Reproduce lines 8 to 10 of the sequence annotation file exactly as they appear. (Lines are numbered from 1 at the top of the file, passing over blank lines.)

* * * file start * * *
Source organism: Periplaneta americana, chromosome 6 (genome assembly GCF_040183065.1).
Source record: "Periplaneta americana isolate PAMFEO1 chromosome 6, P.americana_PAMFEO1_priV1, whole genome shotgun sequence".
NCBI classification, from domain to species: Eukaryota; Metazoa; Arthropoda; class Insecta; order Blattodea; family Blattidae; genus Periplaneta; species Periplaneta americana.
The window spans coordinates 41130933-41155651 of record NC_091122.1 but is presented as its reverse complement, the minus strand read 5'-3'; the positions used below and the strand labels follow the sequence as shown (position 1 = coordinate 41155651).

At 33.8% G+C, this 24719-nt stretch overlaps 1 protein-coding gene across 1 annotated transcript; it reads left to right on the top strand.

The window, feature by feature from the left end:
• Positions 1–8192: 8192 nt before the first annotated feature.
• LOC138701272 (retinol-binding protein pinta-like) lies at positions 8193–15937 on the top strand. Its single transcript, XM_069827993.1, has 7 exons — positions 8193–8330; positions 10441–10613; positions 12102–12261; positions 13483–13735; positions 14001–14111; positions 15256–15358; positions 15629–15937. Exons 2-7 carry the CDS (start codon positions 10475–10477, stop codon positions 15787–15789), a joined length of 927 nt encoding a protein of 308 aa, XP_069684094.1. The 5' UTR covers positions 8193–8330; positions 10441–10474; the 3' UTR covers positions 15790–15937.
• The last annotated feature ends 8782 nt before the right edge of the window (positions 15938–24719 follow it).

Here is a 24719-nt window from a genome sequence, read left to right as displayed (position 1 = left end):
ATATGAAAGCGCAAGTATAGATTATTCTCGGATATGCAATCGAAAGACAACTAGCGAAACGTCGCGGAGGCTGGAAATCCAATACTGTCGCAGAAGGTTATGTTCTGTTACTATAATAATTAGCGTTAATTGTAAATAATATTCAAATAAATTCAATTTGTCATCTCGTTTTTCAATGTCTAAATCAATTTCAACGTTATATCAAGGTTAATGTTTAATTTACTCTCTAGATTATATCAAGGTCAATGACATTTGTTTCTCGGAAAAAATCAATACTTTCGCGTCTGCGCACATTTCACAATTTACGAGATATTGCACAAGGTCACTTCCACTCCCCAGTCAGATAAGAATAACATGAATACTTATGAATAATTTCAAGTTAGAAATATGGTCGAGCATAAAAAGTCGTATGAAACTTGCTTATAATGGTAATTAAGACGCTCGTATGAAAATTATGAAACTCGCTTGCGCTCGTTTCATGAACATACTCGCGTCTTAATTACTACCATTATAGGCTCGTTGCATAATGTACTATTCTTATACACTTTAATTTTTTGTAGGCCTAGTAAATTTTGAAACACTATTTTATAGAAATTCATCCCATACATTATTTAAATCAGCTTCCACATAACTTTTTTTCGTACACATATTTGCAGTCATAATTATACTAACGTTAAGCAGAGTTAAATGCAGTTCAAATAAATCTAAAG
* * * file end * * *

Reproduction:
• LOC138701272 (retinol-binding protein pinta-like) lies at positions 8193–15937 on the top strand. Its single transcript, XM_069827993.1, has 7 exons — positions 8193–8330; positions 10441–10613; positions 12102–12261; positions 13483–13735; positions 14001–14111; positions 15256–15358; positions 15629–15937. Exons 2-7 carry the CDS (start codon positions 10475–10477, stop codon positions 15787–15789), a joined length of 927 nt encoding a protein of 308 aa, XP_069684094.1. The 5' UTR covers positions 8193–8330; positions 10441–10474; the 3' UTR covers positions 15790–15937.
• The last annotated feature ends 8782 nt before the right edge of the window (positions 15938–24719 follow it).

Here is a 24719-nt window from a genome sequence, read left to right as displayed (position 1 = left end):